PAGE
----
- Studies from 11 US cities over 8 years and 60 million vehicle trips showed a 44% overall reduction in crashes compared to previously existing 2-lane configurations. (Mineta Institute. Safety Considerations for All Road Users on Edge Lane Roads. 2022)
- Friction on the road typically leads to vehicles operating more carefully and at safer speeds.
- PBOT will only install advisory bike lanes on streets with low motor vehicle traffic and low speeds.
Frequently Asked Questions
What qualifies as a "low traffic street" for advisory shoulders or bike lanes?
Federal Highway Administration guidance recommends streets that average less than 4,000 vehicles per day. PBOT's constructed or proposed advisory shoulder and bike lane project streets all operate with less than 4,000 vehicles per day, with most in the 1,500 to 3,000 average daily traffic range. The last 10 years of collected traffic data is available on our publicly accessible webmap.
What traffic studies have you done on the existing or proposed projects?
Each project will have before and after traffic impact analysis completed. Those studies include collecting and interpreting vehicle speeds and volume data, evaluating crashes and crash risk, and conducting transportation network analysis for potential benefits and issues that could arise.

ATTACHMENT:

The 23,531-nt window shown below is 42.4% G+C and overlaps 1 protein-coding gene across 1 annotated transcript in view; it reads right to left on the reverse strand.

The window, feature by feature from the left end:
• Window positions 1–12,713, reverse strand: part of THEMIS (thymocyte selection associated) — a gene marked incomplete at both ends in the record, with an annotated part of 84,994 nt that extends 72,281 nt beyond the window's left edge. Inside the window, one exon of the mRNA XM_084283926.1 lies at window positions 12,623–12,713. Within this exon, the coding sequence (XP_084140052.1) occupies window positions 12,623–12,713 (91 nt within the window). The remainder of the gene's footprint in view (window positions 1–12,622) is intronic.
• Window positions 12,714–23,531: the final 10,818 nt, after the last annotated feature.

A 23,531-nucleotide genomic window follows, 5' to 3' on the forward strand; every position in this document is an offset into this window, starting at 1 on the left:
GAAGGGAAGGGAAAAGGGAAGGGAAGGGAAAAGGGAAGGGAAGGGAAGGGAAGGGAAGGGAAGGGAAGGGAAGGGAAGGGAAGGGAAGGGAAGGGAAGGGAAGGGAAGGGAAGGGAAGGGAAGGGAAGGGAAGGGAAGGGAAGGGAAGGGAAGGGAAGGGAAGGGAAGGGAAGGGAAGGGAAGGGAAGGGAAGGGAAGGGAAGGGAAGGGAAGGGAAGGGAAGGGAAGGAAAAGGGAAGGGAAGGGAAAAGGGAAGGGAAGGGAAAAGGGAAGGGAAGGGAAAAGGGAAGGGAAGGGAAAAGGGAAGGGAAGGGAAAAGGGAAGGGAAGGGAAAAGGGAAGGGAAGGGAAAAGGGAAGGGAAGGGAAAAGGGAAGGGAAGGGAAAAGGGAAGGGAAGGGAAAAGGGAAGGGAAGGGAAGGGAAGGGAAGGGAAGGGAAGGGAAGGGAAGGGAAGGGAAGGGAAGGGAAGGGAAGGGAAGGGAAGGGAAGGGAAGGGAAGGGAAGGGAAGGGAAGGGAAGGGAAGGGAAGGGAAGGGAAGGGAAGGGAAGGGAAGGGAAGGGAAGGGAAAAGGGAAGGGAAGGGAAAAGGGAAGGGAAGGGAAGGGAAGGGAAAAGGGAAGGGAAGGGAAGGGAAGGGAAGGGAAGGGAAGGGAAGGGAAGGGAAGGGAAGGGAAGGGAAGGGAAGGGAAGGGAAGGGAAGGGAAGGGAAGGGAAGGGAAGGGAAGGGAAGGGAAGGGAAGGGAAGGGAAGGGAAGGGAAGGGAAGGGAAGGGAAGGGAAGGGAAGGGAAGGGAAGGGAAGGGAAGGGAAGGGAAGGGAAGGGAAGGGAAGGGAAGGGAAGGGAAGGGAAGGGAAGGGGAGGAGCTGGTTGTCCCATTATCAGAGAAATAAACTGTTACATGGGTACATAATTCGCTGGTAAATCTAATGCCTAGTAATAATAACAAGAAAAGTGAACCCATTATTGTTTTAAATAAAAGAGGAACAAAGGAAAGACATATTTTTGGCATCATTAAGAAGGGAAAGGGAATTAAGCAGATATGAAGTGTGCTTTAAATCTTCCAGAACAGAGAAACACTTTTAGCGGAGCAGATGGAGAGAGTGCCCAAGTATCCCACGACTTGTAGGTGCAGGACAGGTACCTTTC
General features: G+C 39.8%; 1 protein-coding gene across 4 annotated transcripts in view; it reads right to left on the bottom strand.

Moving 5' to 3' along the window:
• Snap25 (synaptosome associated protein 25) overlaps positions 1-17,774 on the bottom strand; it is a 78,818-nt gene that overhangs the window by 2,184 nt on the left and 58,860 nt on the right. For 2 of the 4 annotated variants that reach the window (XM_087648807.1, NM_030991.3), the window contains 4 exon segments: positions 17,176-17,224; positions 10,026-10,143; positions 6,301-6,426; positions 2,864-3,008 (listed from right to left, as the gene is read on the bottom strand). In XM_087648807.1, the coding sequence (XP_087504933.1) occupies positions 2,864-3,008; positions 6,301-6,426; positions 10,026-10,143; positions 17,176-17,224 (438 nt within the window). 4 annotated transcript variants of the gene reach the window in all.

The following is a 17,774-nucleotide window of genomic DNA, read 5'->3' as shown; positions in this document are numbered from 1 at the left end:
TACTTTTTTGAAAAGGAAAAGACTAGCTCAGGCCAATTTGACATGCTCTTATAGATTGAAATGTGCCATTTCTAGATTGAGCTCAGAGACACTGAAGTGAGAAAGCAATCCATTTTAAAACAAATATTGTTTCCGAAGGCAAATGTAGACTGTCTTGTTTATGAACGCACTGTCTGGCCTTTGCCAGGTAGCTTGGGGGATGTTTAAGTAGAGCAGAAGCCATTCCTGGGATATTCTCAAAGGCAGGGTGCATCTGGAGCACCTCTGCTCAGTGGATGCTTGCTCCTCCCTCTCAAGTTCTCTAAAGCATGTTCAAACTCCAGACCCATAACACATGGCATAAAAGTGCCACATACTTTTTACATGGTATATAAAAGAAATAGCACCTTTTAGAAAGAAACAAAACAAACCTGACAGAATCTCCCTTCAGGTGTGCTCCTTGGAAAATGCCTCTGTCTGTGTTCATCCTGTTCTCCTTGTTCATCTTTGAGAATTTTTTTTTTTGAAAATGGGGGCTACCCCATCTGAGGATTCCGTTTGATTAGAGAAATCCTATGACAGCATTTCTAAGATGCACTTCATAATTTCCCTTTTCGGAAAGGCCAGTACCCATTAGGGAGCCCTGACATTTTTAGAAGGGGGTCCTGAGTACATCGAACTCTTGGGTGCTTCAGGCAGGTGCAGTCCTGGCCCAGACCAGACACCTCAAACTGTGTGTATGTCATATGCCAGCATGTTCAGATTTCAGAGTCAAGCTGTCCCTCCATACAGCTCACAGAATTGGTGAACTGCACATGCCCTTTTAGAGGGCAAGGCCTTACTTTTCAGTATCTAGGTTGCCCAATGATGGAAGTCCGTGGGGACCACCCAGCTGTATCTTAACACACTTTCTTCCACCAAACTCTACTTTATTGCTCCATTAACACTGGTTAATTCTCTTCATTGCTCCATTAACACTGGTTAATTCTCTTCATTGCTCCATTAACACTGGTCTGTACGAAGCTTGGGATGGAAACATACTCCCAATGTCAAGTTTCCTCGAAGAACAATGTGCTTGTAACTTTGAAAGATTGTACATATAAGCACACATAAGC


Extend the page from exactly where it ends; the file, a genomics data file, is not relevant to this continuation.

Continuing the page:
For example, PBOT has conducted 81 traffic counts (and 34 since 2015) on NE San Rafael Street between NE 111th and NE 148th Avenues. Depending on the street's operating conditions and the length of the proposed project, the number of traffic studies will vary.
Will advisory lanes or shoulders lead to more crashes?
In other cities, the advisory lane design led to equal or lower speeds, and equal or reduced crash rates. The Mineta report (2021) studied 13 US advisory lane sites and estimated a reduction in crashes of 7 – 44%, with zero head-on crashes. The Alta report (2017) studied 10 advisory lane sites in US/Canada. No significant issue with crashes has been reported in any installation. Some reported improvement. PBOT intends to post each advisory shoulder or lane at 20 mph.
Why build advisory lanes or shoulders where there are few people biking?